The dysfunction in Congress continues. Democrats and Republicans are embroiled in another budget face-off that may result in the first federal government shutdown since 1996. The latest potential crisis was triggered Wednesday after the House of Representatives voted down a temporary measure to fund the government into the next fiscal year.
Late this morning Speaker of the House John Boehner tried to quash the notion of another budget impasse. "There's no threat of a government shutdown," he said.
At the heart of the issue is funding for disaster relief. Democrats are calling for $6.9 billion for FEMA's relief fund, but the GOP is only willing to pay $3.65 billion and want the rest of the funding to be offset by spending cuts in other programs. Without more funding FEMA will run out of money as early as Monday.
As Aaron and Henry discuss in the accompanying clip, we're all for smarter spending in the halls of Congress, but shutting down the government over more than $3 billion, which, by the way, goes to help towns and people recover from the floods, hurricanes, fires, that have ravaged the country this summer, seems absurd. In the grand scheme of the budget the sum is a rounding error.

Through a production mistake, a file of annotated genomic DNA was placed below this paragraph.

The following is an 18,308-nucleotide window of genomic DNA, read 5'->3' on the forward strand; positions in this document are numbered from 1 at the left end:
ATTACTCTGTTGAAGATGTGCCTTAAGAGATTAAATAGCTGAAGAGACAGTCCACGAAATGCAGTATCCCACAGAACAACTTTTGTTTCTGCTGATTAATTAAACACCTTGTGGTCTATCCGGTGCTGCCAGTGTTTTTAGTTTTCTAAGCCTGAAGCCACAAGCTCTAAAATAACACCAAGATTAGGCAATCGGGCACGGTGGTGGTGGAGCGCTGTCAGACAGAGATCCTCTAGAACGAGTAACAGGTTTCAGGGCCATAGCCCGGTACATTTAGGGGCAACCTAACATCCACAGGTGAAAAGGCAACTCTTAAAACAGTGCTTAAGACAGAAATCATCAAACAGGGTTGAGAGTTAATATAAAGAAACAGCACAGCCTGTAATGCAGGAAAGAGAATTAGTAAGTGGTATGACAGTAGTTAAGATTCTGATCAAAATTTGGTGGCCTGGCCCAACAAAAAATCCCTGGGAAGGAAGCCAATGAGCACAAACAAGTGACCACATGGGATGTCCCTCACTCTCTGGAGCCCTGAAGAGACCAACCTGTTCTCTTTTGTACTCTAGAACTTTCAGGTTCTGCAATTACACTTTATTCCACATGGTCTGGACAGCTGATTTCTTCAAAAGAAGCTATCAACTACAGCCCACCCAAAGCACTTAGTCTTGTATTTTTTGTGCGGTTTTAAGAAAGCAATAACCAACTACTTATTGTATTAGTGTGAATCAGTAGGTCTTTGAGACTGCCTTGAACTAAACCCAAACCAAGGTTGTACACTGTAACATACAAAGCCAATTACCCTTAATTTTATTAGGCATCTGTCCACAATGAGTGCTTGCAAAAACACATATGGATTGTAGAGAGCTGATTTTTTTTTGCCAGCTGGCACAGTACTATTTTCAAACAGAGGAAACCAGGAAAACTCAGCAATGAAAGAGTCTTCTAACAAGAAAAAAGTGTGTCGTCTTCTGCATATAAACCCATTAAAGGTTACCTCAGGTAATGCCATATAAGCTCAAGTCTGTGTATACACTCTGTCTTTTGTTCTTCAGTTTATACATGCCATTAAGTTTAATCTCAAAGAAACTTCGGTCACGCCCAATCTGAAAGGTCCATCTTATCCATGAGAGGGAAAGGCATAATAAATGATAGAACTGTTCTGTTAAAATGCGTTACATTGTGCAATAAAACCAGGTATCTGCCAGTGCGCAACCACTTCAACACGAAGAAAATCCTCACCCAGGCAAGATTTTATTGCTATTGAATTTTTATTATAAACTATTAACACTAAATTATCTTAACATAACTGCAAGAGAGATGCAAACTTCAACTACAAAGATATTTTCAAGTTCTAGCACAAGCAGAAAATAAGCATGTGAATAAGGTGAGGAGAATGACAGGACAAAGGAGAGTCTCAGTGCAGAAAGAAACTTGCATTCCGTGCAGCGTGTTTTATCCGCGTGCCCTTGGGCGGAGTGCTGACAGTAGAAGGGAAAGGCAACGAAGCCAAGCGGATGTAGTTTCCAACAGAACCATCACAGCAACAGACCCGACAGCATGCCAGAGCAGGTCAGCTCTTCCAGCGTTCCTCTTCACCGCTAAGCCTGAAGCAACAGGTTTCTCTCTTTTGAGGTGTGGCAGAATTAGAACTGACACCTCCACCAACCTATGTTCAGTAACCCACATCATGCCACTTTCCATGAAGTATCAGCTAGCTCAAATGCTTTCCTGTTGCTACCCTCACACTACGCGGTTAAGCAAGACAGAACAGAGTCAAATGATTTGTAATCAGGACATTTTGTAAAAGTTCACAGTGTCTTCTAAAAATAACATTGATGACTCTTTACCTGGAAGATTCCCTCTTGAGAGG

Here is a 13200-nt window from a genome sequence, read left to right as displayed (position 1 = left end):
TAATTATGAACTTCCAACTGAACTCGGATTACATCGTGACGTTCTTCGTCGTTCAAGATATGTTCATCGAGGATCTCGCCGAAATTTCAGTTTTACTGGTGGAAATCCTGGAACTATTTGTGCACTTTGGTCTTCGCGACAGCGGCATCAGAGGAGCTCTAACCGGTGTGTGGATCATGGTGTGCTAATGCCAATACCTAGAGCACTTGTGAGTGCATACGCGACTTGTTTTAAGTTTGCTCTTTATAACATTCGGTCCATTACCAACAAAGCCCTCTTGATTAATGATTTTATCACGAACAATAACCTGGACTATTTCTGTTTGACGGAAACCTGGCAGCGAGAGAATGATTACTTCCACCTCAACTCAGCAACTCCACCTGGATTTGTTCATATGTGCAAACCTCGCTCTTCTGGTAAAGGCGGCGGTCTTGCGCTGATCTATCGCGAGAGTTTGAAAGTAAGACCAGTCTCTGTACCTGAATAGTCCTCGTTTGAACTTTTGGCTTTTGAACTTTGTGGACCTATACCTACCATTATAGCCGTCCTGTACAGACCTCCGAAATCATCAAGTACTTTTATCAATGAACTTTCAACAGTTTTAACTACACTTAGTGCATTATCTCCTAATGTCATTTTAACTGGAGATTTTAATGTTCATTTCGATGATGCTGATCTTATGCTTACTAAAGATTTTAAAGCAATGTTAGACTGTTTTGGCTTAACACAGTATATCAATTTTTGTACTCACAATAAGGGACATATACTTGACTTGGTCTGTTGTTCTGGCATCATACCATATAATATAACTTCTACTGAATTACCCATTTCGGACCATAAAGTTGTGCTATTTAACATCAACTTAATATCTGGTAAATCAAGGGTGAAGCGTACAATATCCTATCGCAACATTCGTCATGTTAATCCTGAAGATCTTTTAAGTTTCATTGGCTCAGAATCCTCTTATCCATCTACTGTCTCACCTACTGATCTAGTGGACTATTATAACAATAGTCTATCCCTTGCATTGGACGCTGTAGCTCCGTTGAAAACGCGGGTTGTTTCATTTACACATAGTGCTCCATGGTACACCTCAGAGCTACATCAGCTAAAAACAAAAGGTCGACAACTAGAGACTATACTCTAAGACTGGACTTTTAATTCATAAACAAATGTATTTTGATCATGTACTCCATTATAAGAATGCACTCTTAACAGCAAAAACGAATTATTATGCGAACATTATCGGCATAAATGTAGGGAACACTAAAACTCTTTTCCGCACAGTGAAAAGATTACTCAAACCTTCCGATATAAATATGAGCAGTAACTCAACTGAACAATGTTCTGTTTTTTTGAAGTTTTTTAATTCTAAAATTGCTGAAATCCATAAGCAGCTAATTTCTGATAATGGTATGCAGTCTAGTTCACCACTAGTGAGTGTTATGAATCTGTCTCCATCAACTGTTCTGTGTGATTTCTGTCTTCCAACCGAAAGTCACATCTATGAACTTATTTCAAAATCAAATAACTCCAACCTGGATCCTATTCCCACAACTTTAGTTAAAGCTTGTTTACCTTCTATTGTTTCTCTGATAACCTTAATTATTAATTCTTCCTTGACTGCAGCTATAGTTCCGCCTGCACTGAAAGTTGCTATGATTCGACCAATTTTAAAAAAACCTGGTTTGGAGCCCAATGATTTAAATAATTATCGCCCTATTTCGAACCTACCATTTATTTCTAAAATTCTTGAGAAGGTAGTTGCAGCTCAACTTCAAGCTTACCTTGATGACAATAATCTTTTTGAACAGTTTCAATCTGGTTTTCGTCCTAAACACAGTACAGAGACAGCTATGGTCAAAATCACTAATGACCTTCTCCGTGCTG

If this feels like deja vu that's because it is. Congress faced a similar scenario in April and then again in August with the debt ceiling-debate debacle. After that shining example of leadership, Congress agreed on an amount of spending but have since failed to nail down how the money is to be spent. If Washington can't get its act together and pass a budget by agreeing to a new six-week "continuing resolution," then the federal government runs out of money on October 1, triggering a shutdown.